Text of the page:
The project is a joint venture with the state-owned Gujarat Mineral Development Corporation (GMDC) to set up an alumina and smelter plant project in Kutch district of the state. Nalco was the sole bidder for the project which can erase its reputation as the lowest cost producer of alumina in the world.
The MoU for the project was signed by the former officiating chairman and managing director of Nalco, Bajrang Lal Bagra, despite an adverse report by consultancy firm ICRA. The consultant had advised against the project saying both the smelter and alumina projects will be nonviable as the company would have to build its own railway infrastructure to get the bauxite and use power from the state electricity grid as the state has no coal to offer for a captive power station.
The Union ministry of mines under Dinsha Patel had surprisingly cleared the project, despite the adverse comments. Bagra has since been reverted as director (finance) in the company and he is already under a CBI probe over his role in a Rs 15 crore lime procurement scandal. Nalco is one of the companies the government plans to disinvest in this fiscal. Joint secretary in the Union mines ministry, Arun Kumar, who is also on Nalco board as part-time official director, however, said he was unaware of any official probe by CVC into the GMDC-Nalco joint venture. “There may be some in-house probe which CVC does. But no official probe as yet,” he said, refusing to comment further.
The Gujarat project was cleared for Nalco to bid after a Mumbai-based bauxite miner and exporter Ashapura Minechem walked away from the project which it had signed up for in 2005. The company could not build the plant for which they forfeited Rs 80 crore as upfront charges to GMDC as per the terms of the MoU. Nalco too will lose Rs 226 crore it has paid out as MoU fees and bank guarantee if the project stalls.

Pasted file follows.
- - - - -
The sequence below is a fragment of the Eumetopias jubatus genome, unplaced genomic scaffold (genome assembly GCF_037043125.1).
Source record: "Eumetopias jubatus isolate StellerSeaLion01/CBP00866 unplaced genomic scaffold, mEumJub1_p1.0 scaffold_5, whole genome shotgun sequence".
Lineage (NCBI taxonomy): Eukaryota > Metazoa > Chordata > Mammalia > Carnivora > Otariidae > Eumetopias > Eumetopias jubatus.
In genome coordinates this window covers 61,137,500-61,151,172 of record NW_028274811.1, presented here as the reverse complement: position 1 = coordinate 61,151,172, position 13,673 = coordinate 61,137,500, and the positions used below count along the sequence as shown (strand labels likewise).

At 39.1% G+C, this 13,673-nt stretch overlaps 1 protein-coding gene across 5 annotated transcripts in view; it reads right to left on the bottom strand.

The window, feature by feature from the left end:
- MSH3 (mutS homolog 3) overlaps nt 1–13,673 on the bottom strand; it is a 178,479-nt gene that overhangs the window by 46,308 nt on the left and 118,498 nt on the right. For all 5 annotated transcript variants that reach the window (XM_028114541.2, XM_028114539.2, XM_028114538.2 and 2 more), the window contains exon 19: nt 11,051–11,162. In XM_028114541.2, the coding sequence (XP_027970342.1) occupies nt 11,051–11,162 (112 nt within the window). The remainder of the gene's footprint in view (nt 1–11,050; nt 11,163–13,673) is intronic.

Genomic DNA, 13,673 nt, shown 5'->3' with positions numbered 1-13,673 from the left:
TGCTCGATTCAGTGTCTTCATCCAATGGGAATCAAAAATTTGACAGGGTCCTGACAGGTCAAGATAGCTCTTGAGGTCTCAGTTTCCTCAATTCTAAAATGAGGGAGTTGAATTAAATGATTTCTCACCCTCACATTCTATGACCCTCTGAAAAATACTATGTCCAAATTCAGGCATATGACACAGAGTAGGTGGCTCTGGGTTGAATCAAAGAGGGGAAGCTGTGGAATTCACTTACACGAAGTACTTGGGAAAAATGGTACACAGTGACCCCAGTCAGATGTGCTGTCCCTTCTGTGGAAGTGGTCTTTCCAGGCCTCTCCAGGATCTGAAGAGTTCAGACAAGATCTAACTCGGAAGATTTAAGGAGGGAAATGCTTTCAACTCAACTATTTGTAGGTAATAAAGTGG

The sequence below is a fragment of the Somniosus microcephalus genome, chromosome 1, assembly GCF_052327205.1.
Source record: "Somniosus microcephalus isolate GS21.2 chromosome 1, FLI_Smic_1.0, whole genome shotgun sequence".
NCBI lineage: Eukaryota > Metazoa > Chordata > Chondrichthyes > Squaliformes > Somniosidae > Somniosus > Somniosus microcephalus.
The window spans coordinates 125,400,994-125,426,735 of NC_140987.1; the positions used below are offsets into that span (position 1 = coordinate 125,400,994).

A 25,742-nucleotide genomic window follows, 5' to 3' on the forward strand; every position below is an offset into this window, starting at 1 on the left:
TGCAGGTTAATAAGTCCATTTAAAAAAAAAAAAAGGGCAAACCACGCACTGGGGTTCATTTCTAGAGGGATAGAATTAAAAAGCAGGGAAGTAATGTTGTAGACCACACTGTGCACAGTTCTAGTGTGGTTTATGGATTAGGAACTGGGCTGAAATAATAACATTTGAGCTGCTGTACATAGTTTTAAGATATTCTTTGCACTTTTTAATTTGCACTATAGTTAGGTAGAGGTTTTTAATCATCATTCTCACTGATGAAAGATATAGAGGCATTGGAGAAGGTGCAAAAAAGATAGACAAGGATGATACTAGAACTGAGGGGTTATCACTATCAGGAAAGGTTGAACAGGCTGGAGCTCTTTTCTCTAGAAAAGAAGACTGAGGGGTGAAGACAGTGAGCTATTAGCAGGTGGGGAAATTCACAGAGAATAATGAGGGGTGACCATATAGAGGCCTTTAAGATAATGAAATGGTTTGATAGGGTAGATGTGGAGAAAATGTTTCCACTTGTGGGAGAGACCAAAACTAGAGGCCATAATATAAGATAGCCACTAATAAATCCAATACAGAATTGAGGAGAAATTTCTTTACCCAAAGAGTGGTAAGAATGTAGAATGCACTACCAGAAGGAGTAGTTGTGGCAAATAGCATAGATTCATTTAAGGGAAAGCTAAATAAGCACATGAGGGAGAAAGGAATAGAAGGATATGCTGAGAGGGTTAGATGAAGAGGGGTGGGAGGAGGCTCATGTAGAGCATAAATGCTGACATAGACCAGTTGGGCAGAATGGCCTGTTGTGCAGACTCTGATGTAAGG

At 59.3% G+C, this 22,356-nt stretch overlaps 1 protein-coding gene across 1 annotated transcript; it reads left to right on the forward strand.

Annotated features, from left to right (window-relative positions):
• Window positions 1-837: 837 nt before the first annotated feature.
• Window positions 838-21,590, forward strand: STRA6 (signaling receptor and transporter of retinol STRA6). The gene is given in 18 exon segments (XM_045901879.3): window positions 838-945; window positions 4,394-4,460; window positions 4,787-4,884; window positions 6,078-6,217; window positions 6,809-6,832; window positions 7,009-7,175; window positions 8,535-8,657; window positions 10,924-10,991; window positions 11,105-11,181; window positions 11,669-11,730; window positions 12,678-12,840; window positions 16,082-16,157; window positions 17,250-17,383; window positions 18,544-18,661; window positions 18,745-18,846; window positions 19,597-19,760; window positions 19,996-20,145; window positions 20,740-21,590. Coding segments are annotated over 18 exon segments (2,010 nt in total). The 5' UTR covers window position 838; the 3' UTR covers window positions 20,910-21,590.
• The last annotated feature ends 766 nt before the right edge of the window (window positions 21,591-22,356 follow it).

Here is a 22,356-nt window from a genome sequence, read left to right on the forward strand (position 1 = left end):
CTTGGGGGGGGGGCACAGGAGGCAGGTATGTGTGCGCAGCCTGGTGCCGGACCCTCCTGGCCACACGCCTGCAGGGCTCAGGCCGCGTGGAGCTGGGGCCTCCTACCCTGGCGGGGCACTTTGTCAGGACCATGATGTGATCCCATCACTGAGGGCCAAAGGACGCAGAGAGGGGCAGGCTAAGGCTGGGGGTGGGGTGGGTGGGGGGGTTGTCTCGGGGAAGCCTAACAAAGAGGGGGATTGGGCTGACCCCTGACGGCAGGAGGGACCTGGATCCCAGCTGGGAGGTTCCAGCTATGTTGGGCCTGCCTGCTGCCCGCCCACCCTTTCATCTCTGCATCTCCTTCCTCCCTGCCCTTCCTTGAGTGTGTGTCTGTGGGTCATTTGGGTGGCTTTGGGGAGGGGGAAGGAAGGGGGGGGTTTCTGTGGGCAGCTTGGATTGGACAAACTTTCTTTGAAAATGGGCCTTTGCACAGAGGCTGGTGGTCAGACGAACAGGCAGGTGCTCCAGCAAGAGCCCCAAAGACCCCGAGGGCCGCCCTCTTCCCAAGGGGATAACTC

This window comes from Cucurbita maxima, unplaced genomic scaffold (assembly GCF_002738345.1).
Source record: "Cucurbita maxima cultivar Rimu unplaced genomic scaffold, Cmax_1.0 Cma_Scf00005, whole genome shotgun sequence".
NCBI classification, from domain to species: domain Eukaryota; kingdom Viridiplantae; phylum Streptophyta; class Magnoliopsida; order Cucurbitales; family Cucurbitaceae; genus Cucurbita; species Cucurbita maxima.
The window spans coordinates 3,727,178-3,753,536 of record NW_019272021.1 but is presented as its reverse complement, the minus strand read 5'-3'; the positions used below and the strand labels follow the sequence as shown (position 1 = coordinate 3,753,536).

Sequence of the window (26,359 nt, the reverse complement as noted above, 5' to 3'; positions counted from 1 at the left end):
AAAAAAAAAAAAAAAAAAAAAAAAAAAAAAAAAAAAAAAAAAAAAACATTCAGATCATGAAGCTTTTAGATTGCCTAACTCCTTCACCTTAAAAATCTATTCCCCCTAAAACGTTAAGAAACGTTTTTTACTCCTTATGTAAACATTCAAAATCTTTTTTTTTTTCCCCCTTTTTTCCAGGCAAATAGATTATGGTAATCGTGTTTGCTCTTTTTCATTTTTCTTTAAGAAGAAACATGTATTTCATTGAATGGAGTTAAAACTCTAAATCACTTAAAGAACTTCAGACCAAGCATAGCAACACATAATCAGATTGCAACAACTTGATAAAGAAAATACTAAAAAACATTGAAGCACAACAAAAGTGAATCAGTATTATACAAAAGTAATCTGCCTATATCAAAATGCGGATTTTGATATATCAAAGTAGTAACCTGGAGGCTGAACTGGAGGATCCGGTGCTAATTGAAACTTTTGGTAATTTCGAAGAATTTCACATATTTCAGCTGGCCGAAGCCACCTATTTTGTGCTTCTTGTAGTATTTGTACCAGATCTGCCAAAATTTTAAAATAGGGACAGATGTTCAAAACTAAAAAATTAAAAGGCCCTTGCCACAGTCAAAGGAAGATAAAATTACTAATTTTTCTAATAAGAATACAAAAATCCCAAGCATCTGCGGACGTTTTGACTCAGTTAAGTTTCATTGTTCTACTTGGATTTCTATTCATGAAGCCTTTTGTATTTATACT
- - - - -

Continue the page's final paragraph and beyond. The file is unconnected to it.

Documents available with The Indian Express show that Bagra, got the JV with GMDC approved under which Nalco will buy bauxite for 25 years at a price linked to the mineral’s prevailing rate at the London Metal Exchange. Back home in Orissa, Nalco sources alumina from its captive mines at far cheaper price which accounts for the company’s high valuation. Nalco’s director (project and technicals) NR Mohanty told The Indian
Express he was unaware of any such probe, but said the project would go ahead only after the Detailed Project Report gets ready. “After that we would take a call,” he said.
Nalco’s project in Kutch district is expected to build up a capacity of 1 million tonne per annum of alumina as well as a 0.5 million tonne per annum aluminum smelter.
CVC sources said an inquiry by Nalco’s Chief Vigilance Officer is now underway after two separate complaints reached the CVC over the company management failing to cover its financial risk while signing the MoU with GMDC.
While one complainant’s name is being kept secret under Public Interest Disclosure and Protection of Whistleblower scheme of the Commission, the other complaint was lodged by Nalco Employees Union in Damanjodi and President of Nalco Officers’ Association in Angul.
I don't know why Nalco is investing in new aluminum projects while it is not able to run its Angul plant at full capacity (because of shortage of coal). There is already huge over investment in aluminum in India. In my view, Nalco should pay higher dividends rather that sitting on cash pile and focus on running its core operations effectively and efficiently. It should withdraw from all JV investments in power, abroad, aluminum etc.